The Italians started out to make a larger 500. The 500L is the result.
|It looks like a cross between a Citreon DS3 and a MV-1 Van!|
They’ve added two more doors, more wheelbase, shaved 50 lbs., and found more cargo space. They’ve even given it the peppy 1.4L Multiair Turbo engine from the Fiat 500 Abarth. But it is a car with an identity crisis.
It can’t decide if it’s a small fuel efficient economy car or if it’s an Italian sports car.
Small fuel efficient economy cars do not retail at $24,000, which is where my Lounge trim level tester is priced. If they do, then they’re achieving 35, 40, 50, even 60 mpgs. The 500L tops out at 33mpg…
But the 500L isn’t a small Italian sports car that sacrifices fuel economy for the rip-roaring fun of high horsepower and loads of twist (torque). It only makes 160 horsepower, which is an adequate amount of power. The Ford Focus ST is priced one to two thousand dollars higher, but comes with 252 horsepower or 92 more horses than the 500L.
The engine for the 500L is the 1.4L Multiair four cylinder turbo-charged engine. It’s a pretty good little engine. Most of the torque arrives at 2500rpm with the power showing up at 5500rpm. I love this engine in the Fiat 500 Abarth. The 500L isn’t the 500 Abarth, even though the 500L weighs less than the Abarth.
The interior space in the 500L is impressive. The regular 500’s backseat is a joke. It will hold two child safety seats, but it is incredibly uncomfortable, even for the driver. The 500L holds both child seats and has enough room for the driver to fit comfortably. The driver’s position feels like they’ve used Time Lord technology (“It’s bigger on the inside!”). The rear seat can also be moved forward to create more cargo capacity.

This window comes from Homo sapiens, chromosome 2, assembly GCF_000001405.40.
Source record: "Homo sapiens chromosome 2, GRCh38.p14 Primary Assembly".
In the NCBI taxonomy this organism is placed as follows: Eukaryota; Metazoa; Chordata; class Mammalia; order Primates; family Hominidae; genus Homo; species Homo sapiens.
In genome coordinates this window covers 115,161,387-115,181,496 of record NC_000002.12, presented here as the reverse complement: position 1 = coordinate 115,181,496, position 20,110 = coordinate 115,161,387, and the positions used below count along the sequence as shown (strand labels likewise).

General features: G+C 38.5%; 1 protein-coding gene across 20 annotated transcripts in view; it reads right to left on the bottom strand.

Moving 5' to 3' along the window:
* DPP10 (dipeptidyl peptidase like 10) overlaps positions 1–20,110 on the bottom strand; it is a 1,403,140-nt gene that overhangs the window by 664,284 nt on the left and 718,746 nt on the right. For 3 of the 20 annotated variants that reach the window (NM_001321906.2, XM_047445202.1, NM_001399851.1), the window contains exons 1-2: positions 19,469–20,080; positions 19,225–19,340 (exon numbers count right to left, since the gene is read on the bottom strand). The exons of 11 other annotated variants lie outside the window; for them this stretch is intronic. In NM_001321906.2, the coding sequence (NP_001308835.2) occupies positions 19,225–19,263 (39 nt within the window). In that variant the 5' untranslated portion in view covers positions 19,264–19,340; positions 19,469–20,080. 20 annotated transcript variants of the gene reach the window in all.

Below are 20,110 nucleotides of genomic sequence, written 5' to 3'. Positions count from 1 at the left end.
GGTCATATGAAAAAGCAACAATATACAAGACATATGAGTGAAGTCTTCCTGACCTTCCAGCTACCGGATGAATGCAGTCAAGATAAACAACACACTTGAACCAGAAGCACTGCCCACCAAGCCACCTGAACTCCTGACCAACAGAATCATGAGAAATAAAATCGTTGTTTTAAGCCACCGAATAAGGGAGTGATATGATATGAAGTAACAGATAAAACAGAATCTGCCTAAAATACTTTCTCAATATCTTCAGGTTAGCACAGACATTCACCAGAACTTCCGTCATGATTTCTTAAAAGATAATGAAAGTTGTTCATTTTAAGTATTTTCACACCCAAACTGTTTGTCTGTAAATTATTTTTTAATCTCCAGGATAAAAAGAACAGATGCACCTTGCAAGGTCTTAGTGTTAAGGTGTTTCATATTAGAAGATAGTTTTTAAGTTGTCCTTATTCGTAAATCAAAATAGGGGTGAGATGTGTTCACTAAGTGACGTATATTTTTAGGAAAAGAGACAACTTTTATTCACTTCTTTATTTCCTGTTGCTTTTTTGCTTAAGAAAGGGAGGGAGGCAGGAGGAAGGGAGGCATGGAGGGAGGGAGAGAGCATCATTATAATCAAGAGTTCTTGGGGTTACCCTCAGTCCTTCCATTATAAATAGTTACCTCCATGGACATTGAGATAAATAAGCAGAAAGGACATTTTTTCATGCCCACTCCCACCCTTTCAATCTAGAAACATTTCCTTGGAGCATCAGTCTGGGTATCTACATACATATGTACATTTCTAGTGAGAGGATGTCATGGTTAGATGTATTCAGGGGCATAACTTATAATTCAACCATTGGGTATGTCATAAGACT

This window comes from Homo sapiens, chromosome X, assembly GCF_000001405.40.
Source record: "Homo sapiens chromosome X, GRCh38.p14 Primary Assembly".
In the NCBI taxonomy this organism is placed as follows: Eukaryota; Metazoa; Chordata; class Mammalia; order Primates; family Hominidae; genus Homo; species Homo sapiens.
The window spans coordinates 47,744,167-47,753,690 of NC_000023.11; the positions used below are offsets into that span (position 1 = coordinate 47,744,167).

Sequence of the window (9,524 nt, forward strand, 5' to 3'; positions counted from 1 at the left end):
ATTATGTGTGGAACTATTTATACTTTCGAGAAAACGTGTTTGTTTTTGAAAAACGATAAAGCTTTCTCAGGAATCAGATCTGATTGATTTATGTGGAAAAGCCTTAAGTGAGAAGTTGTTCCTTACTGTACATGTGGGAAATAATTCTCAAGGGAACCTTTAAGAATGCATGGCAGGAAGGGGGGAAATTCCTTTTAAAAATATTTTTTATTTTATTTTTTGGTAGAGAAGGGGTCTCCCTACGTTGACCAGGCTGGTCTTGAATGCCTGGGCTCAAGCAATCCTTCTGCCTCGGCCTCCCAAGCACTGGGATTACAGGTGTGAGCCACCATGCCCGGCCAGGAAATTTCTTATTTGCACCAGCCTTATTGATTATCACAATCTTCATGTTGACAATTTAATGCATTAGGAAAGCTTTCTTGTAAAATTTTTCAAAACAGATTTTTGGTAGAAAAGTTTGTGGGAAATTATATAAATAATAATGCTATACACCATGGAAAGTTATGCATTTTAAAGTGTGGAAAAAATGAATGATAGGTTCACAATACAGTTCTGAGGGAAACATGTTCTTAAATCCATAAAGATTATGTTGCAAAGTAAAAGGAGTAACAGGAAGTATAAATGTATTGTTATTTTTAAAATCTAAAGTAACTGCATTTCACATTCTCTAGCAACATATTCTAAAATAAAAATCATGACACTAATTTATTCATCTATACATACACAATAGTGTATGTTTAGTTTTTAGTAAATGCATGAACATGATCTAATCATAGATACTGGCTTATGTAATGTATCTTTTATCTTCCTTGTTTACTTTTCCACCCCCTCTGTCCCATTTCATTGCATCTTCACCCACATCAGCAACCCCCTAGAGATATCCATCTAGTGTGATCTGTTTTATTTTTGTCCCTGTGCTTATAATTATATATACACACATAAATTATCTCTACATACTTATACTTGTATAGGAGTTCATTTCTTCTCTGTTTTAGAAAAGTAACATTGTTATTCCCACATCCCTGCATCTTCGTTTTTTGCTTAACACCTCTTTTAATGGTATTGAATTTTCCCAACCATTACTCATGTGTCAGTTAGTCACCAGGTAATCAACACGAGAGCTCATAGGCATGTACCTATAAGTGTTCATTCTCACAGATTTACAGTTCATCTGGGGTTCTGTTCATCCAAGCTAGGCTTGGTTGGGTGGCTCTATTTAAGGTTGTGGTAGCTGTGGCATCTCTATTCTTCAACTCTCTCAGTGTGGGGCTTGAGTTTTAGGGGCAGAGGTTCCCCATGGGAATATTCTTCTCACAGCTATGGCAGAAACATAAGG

With its upright posture, the 500L has a sky’s worth of headroom. The extra space up top does not ruin the handling dynamics. It does not feel top heavy and handles well around town.
The 500L is a fun little car. It definitely falls into the “driving slow cars fast” category, which is always more fun than “driving fast cars slow!” The 1.4L engine was the most fun when the revs were high and I was a gear too low.
I would not shop a Lounge trim level of this car. It’s just too much money for what you get. The Pop trim level starts at $19,100. The customer gets the same 1.4L engine and a manual transmission. I’m much more comfortable with that price range for the 500L.
Overall, I like the 500L. It’s a good little car around town that has enough room for a family. It isn’t your solution to that cross-country family road trip, but serves very well as a commuter vehicle. Definitely shop the Pop trim level and enjoy the Italian styling!
Base Price: $24,195
As Driven: $27,445
Engine: 1.4L Turbocharged 4-cylinder, 160 horsepower
Transmission: 6-speed Shiftable Automatic
Wheelbase: 102.8 inches
Curb Weight: 3,254 lbs.
MPG Rating: 24 city/ 33 highway (premium recommended)
Watch the video review!